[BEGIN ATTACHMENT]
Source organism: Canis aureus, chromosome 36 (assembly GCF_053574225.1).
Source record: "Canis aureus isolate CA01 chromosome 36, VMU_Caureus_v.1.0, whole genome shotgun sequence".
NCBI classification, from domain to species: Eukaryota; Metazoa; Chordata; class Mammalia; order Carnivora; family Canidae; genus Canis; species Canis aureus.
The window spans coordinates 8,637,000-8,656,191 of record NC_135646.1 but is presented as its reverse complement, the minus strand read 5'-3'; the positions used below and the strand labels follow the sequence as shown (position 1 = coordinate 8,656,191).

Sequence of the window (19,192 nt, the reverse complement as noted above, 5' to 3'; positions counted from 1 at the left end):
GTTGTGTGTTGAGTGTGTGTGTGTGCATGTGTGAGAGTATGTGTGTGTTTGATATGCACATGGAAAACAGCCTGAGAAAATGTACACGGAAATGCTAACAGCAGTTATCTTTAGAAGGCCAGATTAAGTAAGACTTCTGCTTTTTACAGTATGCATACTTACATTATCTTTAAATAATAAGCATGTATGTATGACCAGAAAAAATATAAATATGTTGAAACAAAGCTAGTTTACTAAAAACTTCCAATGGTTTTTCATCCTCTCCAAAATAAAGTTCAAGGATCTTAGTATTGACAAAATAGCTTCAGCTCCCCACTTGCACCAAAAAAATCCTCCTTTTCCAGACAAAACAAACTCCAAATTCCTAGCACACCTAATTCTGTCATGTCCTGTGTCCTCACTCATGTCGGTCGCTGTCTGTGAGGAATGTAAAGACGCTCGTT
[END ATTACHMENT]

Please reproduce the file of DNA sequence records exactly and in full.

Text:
Source organism: Canis aureus, chromosome 36 (assembly GCF_053574225.1).
Source record: "Canis aureus isolate CA01 chromosome 36, VMU_Caureus_v.1.0, whole genome shotgun sequence".
NCBI classification, from domain to species: Eukaryota; Metazoa; Chordata; class Mammalia; order Carnivora; family Canidae; genus Canis; species Canis aureus.
The window spans coordinates 8,637,000-8,656,191 of record NC_135646.1 but is presented as its reverse complement, the minus strand read 5'-3'; the positions used below and the strand labels follow the sequence as shown (position 1 = coordinate 8,656,191).

Sequence of the window (19,192 nt, the reverse complement as noted above, 5' to 3'; positions counted from 1 at the left end):
GTTGTGTGTTGAGTGTGTGTGTGTGCATGTGTGAGAGTATGTGTGTGTTTGATATGCACATGGAAAACAGCCTGAGAAAATGTACACGGAAATGCTAACAGCAGTTATCTTTAGAAGGCCAGATTAAGTAAGACTTCTGCTTTTTACAGTATGCATACTTACATTATCTTTAAATAATAAGCATGTATGTATGACCAGAAAAAATATAAATATGTTGAAACAAAGCTAGTTTACTAAAAACTTCCAATGGTTTTTCATCCTCTCCAAAATAAAGTTCAAGGATCTTAGTATTGACAAAATAGCTTCAGCTCCCCACTTGCACCAAAAAAATCCTCCTTTTCCAGACAAAACAAACTCCAAATTCCTAGCACACCTAATTCTGTCATGTCCTGTGTCCTCACTCATGTCGGTCGCTGTCTGTGAGGAATGTAAAGACGCTCGTT